Infections, Injections & Insurrections

Writer / Artist
Infections, Injections & Insurrections
Infections Injections & Insurrections review
  • UK publisher / ISBN: Hotel Fred Press
  • Volume No.: 2
  • Release date: 2022
  • Format: Black and white
  • Contains adult content?: no
  • Does this pass the Bechdel test?: no
  • Positive minority portrayal?: no

Infections, Injections & Insurrections is a second volume of the daily four panel cartoons Roger Langridge supplies to his Patreon patrons, and from the outside at least it seems one smooth operation.

The mixture is roughly the same as The Plague’s the Thing, with perhaps different proportions applying to themes. For Langridge producing a strip a day, that’s never a consideration, but there is a strip here relating his concern at the possibility of repeating himself, which is possibly why there seem to be fewer dog-related strips this time (although there’s no shortage). Conversely, the dream recollections appear to have increased. Perhaps an analyst could let Langridge know why several feature airports or flying.

Surreal jokes sit alongside comments about drawing, and observations about the then still ongoing covid situation, adjacent to wider domestic stories or anecdotes. Langridge is particularly good with these, be it bonding with his son, attempting to avoid an argument over the phone with his father or not always successful attempts at shopping or cooking. Sometimes there are matters of greater concern, and because they’re interesting there may be a tendency to forget Langridge isn’t producing autobiography, just four panels on whatever topic he feels like. It leads to minor frustration about learning of a newcomer to the household who’s then promptly forgotten for months on end, although there are obviously privacy issues. After a joke about her personal habits Langridge’s daughter announces she should be absented from further strips. She relented for The Plague’s the Thing, but apparently not here. Still, the bathroom thread is brought to a narratively satisfying conclusion.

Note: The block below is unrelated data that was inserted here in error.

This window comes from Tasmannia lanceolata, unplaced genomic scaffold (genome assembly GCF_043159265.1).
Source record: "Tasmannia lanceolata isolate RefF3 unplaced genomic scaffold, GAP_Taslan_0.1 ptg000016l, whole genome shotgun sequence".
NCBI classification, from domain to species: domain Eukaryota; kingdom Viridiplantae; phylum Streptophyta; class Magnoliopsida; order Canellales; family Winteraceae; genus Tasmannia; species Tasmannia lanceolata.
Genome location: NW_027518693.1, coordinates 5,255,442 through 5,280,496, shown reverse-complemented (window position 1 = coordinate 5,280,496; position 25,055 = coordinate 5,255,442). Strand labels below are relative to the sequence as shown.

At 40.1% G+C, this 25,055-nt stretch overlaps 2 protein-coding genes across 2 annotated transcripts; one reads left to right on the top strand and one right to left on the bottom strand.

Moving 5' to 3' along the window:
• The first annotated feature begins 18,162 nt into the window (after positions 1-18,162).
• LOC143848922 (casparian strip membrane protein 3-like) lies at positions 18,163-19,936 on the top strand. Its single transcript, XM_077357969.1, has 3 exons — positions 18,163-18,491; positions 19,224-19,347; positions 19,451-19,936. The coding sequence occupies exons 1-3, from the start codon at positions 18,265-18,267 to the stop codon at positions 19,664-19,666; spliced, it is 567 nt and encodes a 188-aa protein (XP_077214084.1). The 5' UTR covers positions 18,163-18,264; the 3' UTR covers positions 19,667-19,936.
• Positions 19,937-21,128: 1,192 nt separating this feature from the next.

It’s strange to see Langridge considering writing so often, as his superb cartooning is evident on every strip, even the efficiently designed templates used on days when he’s poorly. His self-caricature has presence, he brings life to his dog over many cartoons, and the more surreal outings are also polished. Attributing that talent to just keeping at it for years woefully undervalues his technique. However, that’s not to say the writing is in any way deficient. He’s great at taking an idea and running with it, such as the sample art being one of several strips of the dog disguised as an old lady imparting ridiculous wisdom, all prompted by his son sometimes referring to Lula as “Old Bubba Crumpet”. Inspiration is also there with the casting of Wimpy from the Popeye strips as Boris Johnson. The shared characteristics are so obvious, but only after Langridge leads the way.

As noted for The Plague’s the Thing, four panels of set up and punchline may well be Langridge’s natural calling. He really is inordinately good at leading to a worthwhile finish, often completely unexpected, and only very rarely not funny. It’s a prodigious hit rate over a year’s worth of material, and once again presented in a reasonably priced hardcover book only available from Langridge’s website here, or from him at shows.